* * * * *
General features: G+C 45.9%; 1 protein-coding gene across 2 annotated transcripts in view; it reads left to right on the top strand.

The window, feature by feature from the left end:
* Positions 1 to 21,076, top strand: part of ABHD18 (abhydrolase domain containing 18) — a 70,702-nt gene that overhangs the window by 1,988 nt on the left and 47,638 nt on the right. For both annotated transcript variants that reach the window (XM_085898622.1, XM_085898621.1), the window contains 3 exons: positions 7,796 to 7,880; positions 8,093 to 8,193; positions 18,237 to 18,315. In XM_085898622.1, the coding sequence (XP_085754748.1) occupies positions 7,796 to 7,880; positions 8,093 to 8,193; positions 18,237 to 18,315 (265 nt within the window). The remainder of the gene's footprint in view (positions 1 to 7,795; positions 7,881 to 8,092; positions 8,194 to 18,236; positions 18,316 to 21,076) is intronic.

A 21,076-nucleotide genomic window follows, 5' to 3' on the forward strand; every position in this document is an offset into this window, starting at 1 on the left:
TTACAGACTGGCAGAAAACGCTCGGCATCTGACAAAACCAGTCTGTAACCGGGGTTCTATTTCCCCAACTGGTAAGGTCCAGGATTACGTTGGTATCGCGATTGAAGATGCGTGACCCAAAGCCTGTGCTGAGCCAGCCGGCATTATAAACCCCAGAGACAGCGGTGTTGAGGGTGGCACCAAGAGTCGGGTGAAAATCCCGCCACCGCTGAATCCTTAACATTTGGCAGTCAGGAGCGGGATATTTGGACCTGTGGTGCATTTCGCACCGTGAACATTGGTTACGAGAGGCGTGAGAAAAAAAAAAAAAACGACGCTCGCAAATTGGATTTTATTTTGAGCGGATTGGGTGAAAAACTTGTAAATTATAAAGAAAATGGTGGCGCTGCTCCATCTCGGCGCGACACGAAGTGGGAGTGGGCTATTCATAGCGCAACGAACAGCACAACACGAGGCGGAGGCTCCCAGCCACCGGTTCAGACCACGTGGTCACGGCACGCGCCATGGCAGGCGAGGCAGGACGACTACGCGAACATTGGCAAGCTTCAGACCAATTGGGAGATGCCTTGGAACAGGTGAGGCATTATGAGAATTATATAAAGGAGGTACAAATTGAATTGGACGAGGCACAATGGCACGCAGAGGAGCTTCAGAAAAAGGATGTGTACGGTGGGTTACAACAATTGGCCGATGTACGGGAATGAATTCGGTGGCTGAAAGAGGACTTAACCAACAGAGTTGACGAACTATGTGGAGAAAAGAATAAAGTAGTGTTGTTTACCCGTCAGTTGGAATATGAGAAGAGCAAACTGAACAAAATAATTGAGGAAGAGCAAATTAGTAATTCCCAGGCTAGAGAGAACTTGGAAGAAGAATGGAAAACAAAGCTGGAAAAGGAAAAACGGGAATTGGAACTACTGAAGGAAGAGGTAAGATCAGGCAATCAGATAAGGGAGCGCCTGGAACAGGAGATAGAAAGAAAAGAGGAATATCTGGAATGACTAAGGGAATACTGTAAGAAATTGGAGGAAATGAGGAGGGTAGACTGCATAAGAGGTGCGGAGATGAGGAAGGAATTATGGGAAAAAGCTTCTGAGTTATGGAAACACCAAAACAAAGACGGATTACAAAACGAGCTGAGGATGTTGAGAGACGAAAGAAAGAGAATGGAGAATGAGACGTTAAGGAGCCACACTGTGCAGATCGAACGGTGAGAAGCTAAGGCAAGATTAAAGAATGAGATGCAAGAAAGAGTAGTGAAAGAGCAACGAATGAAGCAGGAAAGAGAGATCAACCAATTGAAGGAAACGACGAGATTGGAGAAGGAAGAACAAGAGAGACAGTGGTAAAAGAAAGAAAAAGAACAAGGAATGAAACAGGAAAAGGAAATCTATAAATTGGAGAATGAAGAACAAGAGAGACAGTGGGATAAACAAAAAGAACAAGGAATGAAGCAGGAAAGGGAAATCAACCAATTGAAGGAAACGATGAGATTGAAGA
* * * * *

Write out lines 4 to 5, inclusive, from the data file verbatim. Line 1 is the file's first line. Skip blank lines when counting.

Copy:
A 21,076-nucleotide genomic window follows, 5' to 3' on the forward strand; every position in this document is an offset into this window, starting at 1 on the left:
TTACAGACTGGCAGAAAACGCTCGGCATCTGACAAAACCAGTCTGTAACCGGGGTTCTATTTCCCCAACTGGTAAGGTCCAGGATTACGTTGGTATCGCGATTGAAGATGCGTGACCCAAAGCCTGTGCTGAGCCAGCCGGCATTATAAACCCCAGAGACAGCGGTGTTGAGGGTGGCACCAAGAGTCGGGTGAAAATCCCGCCACCGCTGAATCCTTAACATTTGGCAGTCAGGAGCGGGATATTTGGACCTGTGGTGCATTTCGCACCGTGAACATTGGTTACGAGAGGCGTGAGAAAAAAAAAAAAAACGACGCTCGCAAATTGGATTTTATTTTGAGCGGATTGGGTGAAAAACTTGTAAATTATAAAGAAAATGGTGGCGCTGCTCCATCTCGGCGCGACACGAAGTGGGAGTGGGCTATTCATAGCGCAACGAACAGCACAACACGAGGCGGAGGCTCCCAGCCACCGGTTCAGACCACGTGGTCACGGCACGCGCCATGGCAGGCGAGGCAGGACGACTACGCGAACATTGGCAAGCTTCAGACCAATTGGGAGATGCCTTGGAACAGGTGAGGCATTATGAGAATTATATAAAGGAGGTACAAATTGAATTGGACGAGGCACAATGGCACGCAGAGGAGCTTCAGAAAAAGGATGTGTACGGTGGGTTACAACAATTGGCCGATGTACGGGAATGAATTCGGTGGCTGAAAGAGGACTTAACCAACAGAGTTGACGAACTATGTGGAGAAAAGAATAAAGTAGTGTTGTTTACCCGTCAGTTGGAATATGAGAAGAGCAAACTGAACAAAATAATTGAGGAAGAGCAAATTAGTAATTCCCAGGCTAGAGAGAACTTGGAAGAAGAATGGAAAACAAAGCTGGAAAAGGAAAAACGGGAATTGGAACTACTGAAGGAAGAGGTAAGATCAGGCAATCAGATAAGGGAGCGCCTGGAACAGGAGATAGAAAGAAAAGAGGAATATCTGGAATGACTAAGGGAATACTGTAAGAAATTGGAGGAAATGAGGAGGGTAGACTGCATAAGAGGTGCGGAGATGAGGAAGGAATTATGGGAAAAAGCTTCTGAGTTATGGAAACACCAAAACAAAGACGGATTACAAAACGAGCTGAGGATGTTGAGAGACGAAAGAAAGAGAATGGAGAATGAGACGTTAAGGAGCCACACTGTGCAGATCGAACGGTGAGAAGCTAAGGCAAGATTAAAGAATGAGATGCAAGAAAGAGTAGTGAAAGAGCAACGAATGAAGCAGGAAAGAGAGATCAACCAATTGAAGGAAACGACGAGATTGGAGAAGGAAGAACAAGAGAGACAGTGGTAAAAGAAAGAAAAAGAACAAGGAATGAAACAGGAAAAGGAAATCTATAAATTGGAGAATGAAGAACAAGAGAGACAGTGGGATAAACAAAAAGAACAAGGAATGAAGCAGGAAAGGGAAATCAACCAATTGAAGGAAACGATGAGATTGAAGA